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Thousands donate to help Detroit man who walks 21 miles every day to work

Buses do not work between James Robertson's home and his workplace

Bill Laitner,Usa Today
Monday 02 February 2015 14:10 GMT
(Ryan Garza, Detroit Free Press)

A story about a Detroit man who commutes about 21 miles a day on foot to and from work has spurred reaction from across the nation, including social media fundraisers that have netted more than $35,000.

Because buses don't cover the full distance between James Robertson's home in Detroit and his job in Rochester Hills, he walks a little more than seven miles headed to work and about 13 miles home, five days a week. His story has inspired hundreds to offer money to buy him a car, pay his insurance and professional help in managing the donations.

Robertson said Sunday he was flattered by the attention he'd gotten for his arduous commutes after the Free Press published a front-page story about him — and amazed that complete strangers would respond so generously, some by offering to buy him a new car and others offering to give him one.

"Are you serious?" he said to a reporter who told him of one crowd-funding effort alone that, by 9:30 ET Sunday night, had raised $35,000 — thousands more than the goal of the originator, a Wayne State University student.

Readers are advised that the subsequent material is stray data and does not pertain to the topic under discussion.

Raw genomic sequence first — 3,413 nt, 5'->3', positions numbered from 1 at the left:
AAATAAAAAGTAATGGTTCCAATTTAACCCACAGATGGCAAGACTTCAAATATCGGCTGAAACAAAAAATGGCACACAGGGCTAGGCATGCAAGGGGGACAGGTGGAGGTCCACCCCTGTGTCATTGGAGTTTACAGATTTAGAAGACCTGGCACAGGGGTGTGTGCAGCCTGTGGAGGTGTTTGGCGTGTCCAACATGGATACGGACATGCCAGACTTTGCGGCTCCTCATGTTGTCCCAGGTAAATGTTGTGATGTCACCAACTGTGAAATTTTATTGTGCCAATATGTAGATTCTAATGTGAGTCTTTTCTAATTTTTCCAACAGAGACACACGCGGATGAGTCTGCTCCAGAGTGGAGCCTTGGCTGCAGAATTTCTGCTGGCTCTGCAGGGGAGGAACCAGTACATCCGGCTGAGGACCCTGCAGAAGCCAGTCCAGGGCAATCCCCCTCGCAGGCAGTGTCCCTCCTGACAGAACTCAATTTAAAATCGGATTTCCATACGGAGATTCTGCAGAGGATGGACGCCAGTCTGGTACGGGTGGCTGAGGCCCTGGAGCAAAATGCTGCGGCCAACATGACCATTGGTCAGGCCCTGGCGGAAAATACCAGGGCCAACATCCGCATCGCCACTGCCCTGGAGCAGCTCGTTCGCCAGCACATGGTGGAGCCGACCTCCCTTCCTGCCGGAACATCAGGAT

(Ryan Garza, Detroit Free Press (Ryan Garza, Detroit Free Press)

Evan Leedy, 19, of Macomb Township, a WSU student studying computer science, said he was struck by the article and by the sudden torrent of people commenting online, many of them asking how they could help Robertson. Leedy said he decided to act.

"I just used my phone. I created the go-funding site and within an hour we had $2,000," he said.

"I set the goal at the beginning of $5,000. Right now my page has more than $30,000" as of 6pm Sunday, Leedy said.

Two other people created GoFundMe sites, "so I contacted them so we could coordinate this, and they've raised $3,000," he added.

Leedy said he wanted to take steps that would ensure that the money goes directly to Robertson and that publicity about it doesn't put him at risk of being pressured to share it.

(Ryan Garza, Detroit Free Press (Ryan Garza, Detroit Free Press)

"And I think some of it should be set aside for his insurance and gas and maintenance," Leedy said.

And a Downriver car dealership offered to give him a 2014 Chevrolet Cruz or Sonic. "He gets to choose," said Angela Osborne, customer service specialist at Rodgers Chevrolet in Woodhaven.

"We were just impressed with his determination," Osborne said.

Sales manager Darwin Filey said he read about Robertson after a fellow Facebook friend shared the story with him.

"When I saw the story I said 'wow.' Some people said you guys have got to do something. Then I called my owner and she read the story and said put something together," Filey said.

He said Robertson would have to pay the tax on the car, which would be about $900.

(Ryan Garza, Detroit Free Press (Ryan Garza, Detroit Free Press)

"We've never done anything like this at all," Filey said. "We've given to various causes but nothing at this magnitude," said Filey, who has been with the dealership for 2 1/2 years.